Canon PowerShot G9 X Mark II Digital Camera Review
We finally found the perfect camera for the casual photographer
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For most people, their go-to camera is their smartphone. There's a reason for that: If you have a new phone like the iPhone X, your phone can likely take better pictures than most point-and-shoots on the market. They're that good now.
But while phones are fantastic for what they are, they still have limitations. The biggest one is the lack of optical zoom, with only a few cameras offering even a 2x option. The Canon PowerShot G9 X Mark II (available at Amazon for $429.00) isn't a perfect salve to these problems, but it does offer the comfort and reliability of a Canon point-and-shoot, as well as rock-solid image quality and a 3x optical zoom.
This camera excelled in most of our image quality tests, and everyone we handed it to found it refreshingly familiar. After all, Canon has been making some of the best point-and-shoot cameras for nearly 20 years. For anyone who wants a compact, reliable, and excellent all-around point-and-shoot, the Canon G9 X Mark II is one of the best options we've tested in the past year.
About the Canon PowerShot G9 X Mark II
The Canon PowerShot G9 X Mark II is a standard, compact point-and-shoot digital camera. It features a 1-inch type image sensor, which means it's smaller than the ones you'll find in an interchangeable lens camera (both mirrorless options like Micro Four Thirds cameras as well as larger DSLRs), but much larger than those found in "typical" point-and-shoots like superzoom cameras. It's also much larger than the sensor found in smartphones—a key reason why it does well in low light.
Here are the rest of the specs as provided by Canon:
Lens: 3.0x optical zoom (28-84mm (equivalent), f/2-4.9)
Sensor: 20.1-megapixel 1-inch type CMOS
Processor: Digic 6
ISO Range: 125-12800
RAW Shooting: Yes
Burst Speed: Up to 8.2fps
Video: 1080/60p max
Electronic Viewfinder: No
Rear LCD: 3-inch Touch LCD
Wi-Fi: Yes, with NFC and Bluetooth
Battery Life: Canon NB-13L
Dimensions: 3.9 x 2.3 x 1.2 inches
Weight: approximately 7.3 oz / 206g
The Canon G9 X sits in the middle of Canon's revamped point-and-shoot lineup, and is one of the entry-level versions of its higher-end G Series. You can see how the G Series models compare here.
The G9 X Mark II is generally in line with what a "high-end" point-and-shoot was a few years ago, with a large sensor and a relatively rich set of features. Though the point-and-shoot market has gone up in price (largely driven by the nearly $1,000 Sony RX100 series), the G9 X is available for right around $400 on sale.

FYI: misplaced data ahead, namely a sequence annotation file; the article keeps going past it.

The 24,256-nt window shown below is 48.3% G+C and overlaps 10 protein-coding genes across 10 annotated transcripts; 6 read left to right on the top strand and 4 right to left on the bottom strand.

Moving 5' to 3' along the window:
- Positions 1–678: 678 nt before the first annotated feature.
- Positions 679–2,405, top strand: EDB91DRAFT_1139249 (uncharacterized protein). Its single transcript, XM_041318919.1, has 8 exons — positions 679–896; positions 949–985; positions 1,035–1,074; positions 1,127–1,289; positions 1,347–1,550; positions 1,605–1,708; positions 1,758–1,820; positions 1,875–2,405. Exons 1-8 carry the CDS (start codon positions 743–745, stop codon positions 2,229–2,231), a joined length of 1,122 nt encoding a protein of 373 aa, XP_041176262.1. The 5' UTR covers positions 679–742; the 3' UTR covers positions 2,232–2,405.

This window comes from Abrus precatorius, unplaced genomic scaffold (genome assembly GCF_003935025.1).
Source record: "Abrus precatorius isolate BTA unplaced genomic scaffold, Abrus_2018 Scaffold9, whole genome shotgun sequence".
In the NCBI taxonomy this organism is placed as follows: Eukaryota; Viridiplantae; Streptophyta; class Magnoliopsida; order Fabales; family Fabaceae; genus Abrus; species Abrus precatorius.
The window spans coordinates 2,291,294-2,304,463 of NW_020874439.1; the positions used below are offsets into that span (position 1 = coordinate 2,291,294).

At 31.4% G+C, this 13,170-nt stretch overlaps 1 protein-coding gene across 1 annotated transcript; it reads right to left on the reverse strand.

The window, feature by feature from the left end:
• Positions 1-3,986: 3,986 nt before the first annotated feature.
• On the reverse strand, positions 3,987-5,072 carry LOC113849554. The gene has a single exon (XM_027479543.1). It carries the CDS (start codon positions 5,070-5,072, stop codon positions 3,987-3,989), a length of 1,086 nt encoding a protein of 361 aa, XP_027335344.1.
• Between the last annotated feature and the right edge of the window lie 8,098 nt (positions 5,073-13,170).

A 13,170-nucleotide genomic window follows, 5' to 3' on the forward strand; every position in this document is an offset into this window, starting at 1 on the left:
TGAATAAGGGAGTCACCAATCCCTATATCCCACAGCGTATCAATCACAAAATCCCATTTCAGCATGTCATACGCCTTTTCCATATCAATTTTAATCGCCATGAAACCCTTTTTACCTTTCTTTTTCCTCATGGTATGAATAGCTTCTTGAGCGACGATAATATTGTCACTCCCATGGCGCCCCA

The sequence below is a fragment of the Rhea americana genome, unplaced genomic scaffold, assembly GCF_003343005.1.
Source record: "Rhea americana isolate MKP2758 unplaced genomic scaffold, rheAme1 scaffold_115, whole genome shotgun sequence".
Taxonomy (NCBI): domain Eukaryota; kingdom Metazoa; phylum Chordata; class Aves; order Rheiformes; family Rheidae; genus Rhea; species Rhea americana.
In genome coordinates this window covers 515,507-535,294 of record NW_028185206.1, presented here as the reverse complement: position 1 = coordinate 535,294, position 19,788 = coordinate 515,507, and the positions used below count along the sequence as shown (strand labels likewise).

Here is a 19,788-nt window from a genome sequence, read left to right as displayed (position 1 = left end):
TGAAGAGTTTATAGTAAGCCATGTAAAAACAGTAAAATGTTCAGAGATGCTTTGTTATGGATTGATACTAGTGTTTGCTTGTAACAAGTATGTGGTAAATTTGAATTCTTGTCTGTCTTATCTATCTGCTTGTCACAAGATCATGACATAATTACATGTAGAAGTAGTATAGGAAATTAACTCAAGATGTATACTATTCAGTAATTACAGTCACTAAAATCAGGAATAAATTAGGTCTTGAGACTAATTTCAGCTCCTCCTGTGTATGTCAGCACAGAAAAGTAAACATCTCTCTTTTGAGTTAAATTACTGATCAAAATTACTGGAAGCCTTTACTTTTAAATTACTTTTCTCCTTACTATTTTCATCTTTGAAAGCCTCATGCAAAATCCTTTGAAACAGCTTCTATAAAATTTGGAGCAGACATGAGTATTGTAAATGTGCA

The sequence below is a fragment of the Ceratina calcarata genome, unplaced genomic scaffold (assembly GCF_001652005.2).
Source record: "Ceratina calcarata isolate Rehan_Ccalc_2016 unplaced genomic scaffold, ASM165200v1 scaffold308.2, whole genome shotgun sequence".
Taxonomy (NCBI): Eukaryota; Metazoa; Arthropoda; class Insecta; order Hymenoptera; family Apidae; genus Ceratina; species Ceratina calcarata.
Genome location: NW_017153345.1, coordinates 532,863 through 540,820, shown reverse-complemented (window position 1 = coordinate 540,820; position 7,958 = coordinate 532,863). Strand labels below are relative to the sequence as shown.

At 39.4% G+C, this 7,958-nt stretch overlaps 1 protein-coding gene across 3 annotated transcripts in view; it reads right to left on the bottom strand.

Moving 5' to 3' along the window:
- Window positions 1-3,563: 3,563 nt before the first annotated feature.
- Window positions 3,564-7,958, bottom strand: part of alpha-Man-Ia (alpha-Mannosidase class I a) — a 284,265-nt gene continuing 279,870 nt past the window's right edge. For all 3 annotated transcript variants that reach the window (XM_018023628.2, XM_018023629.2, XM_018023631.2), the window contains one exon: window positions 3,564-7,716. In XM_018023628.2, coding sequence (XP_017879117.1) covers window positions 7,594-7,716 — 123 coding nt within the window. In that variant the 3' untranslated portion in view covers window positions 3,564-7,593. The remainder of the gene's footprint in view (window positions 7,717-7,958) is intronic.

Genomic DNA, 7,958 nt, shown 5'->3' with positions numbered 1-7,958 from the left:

What We Like
Easy to use controls and a dead-simple menu system
If you've used a Canon DSLR at all in the past decade, the G9 X Mark II will immediately make sense. Though compact, it features a control scheme and menu system that is nearly identical. It may be a little more complex if you're used to cheaper Canon point-and-shoots (which typically use an even simpler menu), but we don't think most people will have too much trouble.
The physical controls on the G9 X Mark II tick all the boxes you are likely familiar with, including a shutter button, mode dial, zoom toggle, as well as buttons for accessing the menu, playback functions, and an info screen. The most notable omission is the directional pad, with the G9 X Mark II (as well as its predecessor) requiring you to use the touchscreen.
While a few years ago we may have knocked the G9 X Mark II for this, in 2017 it's not a huge leap to expect your customer to navigate an interface by touch alone. It's occasionally annoying, but the camera is easy to use and should be fine for anyone who already has (or had) a Canon point-and-shoot before.
A 3x optical zoom isn't much, but it's better than your phone
One of the big reasons people still gravitate toward a point-and-shoot is the optical zoom you just don't get on most smartphones. Though dual camera phones like the iPhone 7 and 8 do provide a 2x optical zoom by including a second camera unit, it's not as simple or elegant as a true optical zoom lens.
The G9 X offers a standard 3x optical zoom, giving you the option of going from a wide-angle (24mm equivalent) to telephoto (84mm equivalent). It's not a huge difference from what your phone will offer now, but it's something. Those seeking more zoom should investigate Canon's SX730 HS, which offers a whopping 40x optical zoom in a body the same size as the G9 X Mark II. Its image quality is understandably worse, but it also costs around $50 less, too.
Those who want more zoom but don't want to sacrifice image quality should look at the Panasonic ZS100, which offers the same size image sensor as the G9 X Mark II, a 10x optical zoom, and an electronic viewfinder for around $100 more.
Image quality that still excels in many low light situations
The Canon G9 X Mark II employs a standard 1-inch type image sensor to great effect. Sensors like this are physically larger than those found in more entry-level point-and-shoots and in smartphones. That means you can have a 20-megapixel sensor that captures lots of fine detail while also having large individual pixels.
Larger pixels more efficiently gather light with every shot, meaning you get low light photos with less noise. In our tests we see this all the time with the G9 X Mark II, but particularly in low light. When there's not much light coming in, cameras amplify what they capture to make it more visible.